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For Shiv Singh, most of the industry’s current problems come down to trust. That’s the focus of the former PepsiCo and Visa marketing executive’s new book, co-written with psychologist Rohini Luthra.

The book, called “Savvy: Navigating Fake Companies, Fake Leaders and Fake News in the Post-Trust Era,” is a deep dive into the business of marketing with a decidedly psychological bent. It focuses on disinformation campaigns in the Facebook era, the rise of fake news and what happens when people lose faith in institutions around them.

“What I started to find while writing the book, which I found really troubling, was first, that consumers weren’t as trusting of brands as they once were,” said Singh. “Secondly, they weren’t as trusting of corporations in general as they had been in the past. Thirdly, and this is the most frightening piece, we as marketers weren’t really and truly focused on that. Everybody talks about trust all the time, it’s one of the cutest words in the English language, but not enough of us really know what it means, what it takes to build trust, keep trust, and most critically, rebuild it once it’s broken.”

On this week’s episode of Making Marketing, Shareen Pathak sits down with Singh to discuss why brands today lack trust, the difference between brand purpose and brand equity and why he still likes Facebook. Edited highlights below.

Customers are shifting to fewer, better brands
“We’re seeing that it’s more expensive to have stronger relationships with your consumers. On the positive side, strong brand trust protects you for when things go bad. It’s sort of like a cushion. People will continue to buy your product a little longer and continue to advocate for you a little longer. Trust is critical in that regard. It also matters, and this is relatively new, in the context of what they’re willing to share with you. Whether its data about their lives or their friends, whatever it may be, it’s all built on the foundation of trust, so that matters immensely. Lastly, we went through this wonderful phase where we thought the consumer was in control. They were able to go online, read reviews, comparison shop, and make really smart, educated purchasing and brand loyalty decisions. That worked for a while, but then we all got really busy. With everything going on, more and more consumers want to look for safe options. They want the brands that help them make decisions, and they look to brands that are trusted. We don’t trust politicians the way we once did. We don’t trust the government as much. We don’t trust media as much as we have in the past. So we are gravitating towards fewer brands that we have deeper, trusted relationships with.”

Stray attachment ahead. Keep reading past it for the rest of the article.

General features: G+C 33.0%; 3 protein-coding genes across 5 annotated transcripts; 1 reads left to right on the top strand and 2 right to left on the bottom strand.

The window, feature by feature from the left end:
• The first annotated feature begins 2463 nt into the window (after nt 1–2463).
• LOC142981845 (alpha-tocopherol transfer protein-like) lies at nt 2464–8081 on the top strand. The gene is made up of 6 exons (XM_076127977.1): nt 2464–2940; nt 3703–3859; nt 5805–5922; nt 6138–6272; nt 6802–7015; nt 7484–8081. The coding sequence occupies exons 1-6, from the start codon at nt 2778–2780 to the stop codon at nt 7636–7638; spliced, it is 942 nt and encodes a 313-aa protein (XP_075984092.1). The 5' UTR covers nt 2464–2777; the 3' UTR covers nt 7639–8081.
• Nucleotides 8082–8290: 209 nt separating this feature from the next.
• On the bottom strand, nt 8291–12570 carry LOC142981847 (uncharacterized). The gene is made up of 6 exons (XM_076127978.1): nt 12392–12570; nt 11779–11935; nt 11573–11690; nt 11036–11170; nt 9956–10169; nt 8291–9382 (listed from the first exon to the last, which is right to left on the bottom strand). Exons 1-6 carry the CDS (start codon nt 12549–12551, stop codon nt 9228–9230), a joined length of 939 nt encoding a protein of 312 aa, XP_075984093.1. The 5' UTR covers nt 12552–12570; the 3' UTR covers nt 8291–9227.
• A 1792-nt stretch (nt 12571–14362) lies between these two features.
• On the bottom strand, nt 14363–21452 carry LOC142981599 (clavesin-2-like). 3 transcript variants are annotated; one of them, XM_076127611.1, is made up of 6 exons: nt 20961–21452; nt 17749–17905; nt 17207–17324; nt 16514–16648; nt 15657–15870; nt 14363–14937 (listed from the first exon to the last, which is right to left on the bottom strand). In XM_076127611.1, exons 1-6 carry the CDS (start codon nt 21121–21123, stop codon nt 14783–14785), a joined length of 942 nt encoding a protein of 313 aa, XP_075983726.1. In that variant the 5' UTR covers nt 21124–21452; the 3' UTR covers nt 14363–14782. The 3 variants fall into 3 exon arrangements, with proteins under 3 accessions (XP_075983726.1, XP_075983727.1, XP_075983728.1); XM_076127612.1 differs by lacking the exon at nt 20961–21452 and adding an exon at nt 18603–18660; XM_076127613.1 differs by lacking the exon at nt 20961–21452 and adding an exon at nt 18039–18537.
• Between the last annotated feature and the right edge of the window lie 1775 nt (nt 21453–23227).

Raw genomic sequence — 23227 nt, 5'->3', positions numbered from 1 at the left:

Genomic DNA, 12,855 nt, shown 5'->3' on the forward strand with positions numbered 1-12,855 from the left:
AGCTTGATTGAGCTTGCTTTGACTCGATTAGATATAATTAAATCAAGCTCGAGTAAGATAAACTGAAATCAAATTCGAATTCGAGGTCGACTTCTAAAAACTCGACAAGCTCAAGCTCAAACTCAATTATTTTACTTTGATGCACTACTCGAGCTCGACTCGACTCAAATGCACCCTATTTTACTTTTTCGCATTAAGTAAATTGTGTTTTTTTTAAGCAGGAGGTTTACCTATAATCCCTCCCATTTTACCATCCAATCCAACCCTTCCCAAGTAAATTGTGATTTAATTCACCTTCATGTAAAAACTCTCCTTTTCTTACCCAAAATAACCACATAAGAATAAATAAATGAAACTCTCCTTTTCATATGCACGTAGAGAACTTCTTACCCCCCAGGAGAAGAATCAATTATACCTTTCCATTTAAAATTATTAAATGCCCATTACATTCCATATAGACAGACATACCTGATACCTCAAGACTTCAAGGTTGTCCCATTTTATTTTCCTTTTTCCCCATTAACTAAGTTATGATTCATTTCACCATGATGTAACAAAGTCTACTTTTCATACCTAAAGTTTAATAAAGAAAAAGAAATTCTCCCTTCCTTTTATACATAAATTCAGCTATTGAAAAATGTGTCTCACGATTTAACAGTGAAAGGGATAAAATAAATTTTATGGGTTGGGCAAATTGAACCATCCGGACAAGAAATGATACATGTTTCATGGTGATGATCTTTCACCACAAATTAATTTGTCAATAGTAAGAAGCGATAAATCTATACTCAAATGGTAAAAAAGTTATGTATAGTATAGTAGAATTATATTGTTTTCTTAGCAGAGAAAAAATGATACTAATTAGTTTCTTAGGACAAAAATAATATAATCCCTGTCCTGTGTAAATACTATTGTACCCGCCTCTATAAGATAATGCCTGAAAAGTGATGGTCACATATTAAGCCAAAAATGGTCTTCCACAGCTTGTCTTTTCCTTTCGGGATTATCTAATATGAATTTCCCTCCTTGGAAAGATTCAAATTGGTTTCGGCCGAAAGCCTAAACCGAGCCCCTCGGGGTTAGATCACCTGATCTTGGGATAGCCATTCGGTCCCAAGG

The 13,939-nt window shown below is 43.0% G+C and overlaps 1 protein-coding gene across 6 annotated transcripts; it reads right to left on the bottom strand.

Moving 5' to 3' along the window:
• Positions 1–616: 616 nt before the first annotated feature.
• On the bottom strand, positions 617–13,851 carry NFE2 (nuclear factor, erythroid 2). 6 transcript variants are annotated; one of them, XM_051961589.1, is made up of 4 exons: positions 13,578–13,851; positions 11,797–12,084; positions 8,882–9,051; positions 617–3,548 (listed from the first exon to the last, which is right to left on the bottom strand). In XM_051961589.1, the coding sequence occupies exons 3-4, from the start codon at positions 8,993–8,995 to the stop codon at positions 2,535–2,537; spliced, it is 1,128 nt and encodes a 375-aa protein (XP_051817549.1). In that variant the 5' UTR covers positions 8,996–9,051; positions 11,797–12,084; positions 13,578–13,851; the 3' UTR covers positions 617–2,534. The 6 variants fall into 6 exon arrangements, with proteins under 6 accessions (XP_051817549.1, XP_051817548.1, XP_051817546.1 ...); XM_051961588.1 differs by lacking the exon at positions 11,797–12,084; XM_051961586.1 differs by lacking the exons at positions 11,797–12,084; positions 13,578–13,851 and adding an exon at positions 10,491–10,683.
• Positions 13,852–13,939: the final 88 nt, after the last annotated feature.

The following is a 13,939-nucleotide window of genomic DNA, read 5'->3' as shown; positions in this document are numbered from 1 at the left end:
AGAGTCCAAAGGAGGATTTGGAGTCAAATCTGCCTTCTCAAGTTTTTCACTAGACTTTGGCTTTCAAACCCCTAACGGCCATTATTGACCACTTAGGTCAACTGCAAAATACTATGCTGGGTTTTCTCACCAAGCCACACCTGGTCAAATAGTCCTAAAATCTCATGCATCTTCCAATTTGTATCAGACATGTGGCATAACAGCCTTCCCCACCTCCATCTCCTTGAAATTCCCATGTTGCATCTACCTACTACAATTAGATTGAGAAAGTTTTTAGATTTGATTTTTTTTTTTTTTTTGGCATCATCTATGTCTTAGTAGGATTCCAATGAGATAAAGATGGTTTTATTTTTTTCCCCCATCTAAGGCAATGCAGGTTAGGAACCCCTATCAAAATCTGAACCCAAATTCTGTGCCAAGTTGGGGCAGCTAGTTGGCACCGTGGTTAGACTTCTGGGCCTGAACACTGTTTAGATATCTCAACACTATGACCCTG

Enough blame to go around when it comes to Facebook
“I’m actually pretty bullish on Facebook. I say that because, whether it’s the government, the media, brands or platforms, we all still have our training wheels on. Facebook is an incredibly powerful, amazing platform that I use to connect with my friends around the world. None of us knew the downside this powerful, connecting technology when bad actors use it. Data leakages happen all the time, and they’re bad and horrid, but they happen, and it happened with Facebook. It was unintentional, they were naive, but at the time that it happened, none of us in the media or marketing system even saw it as a risk. My point is that in 2019, it’s easy for people to blame Facebook for that, but we were all advertising on it. We’re supposed to be advocates for consumers, knowing and understanding them, and we weren’t. We missed that. We sort of all carry responsibility.”

Companies need to deliver on their brand promises
“Fundamentally, we as marketers and communicators have messed up. There’s no reason that eight years on, since the launch of these platforms, that we don’t have much stronger standards, that we don’t have accountability, and that the Fyre Festival type of influencer marketing continues to happen. We’re doing a massive disservice to our customers. We’re losing trust, being sloppy and we’re losing money because of it. Our CFOs and CEOs should be upset with us. It needs to be fixed right away. This gets into the broader questions of data, privacy and those questions where, we as marketers, need to step up much more. Having a brand purpose is good, but it’s not enough. We have to ask these gritty, difficult questions, and that’s where a lot more courage is needed. It’s hard to have courage when you have to worry about your livelihood, but we need more of it.”

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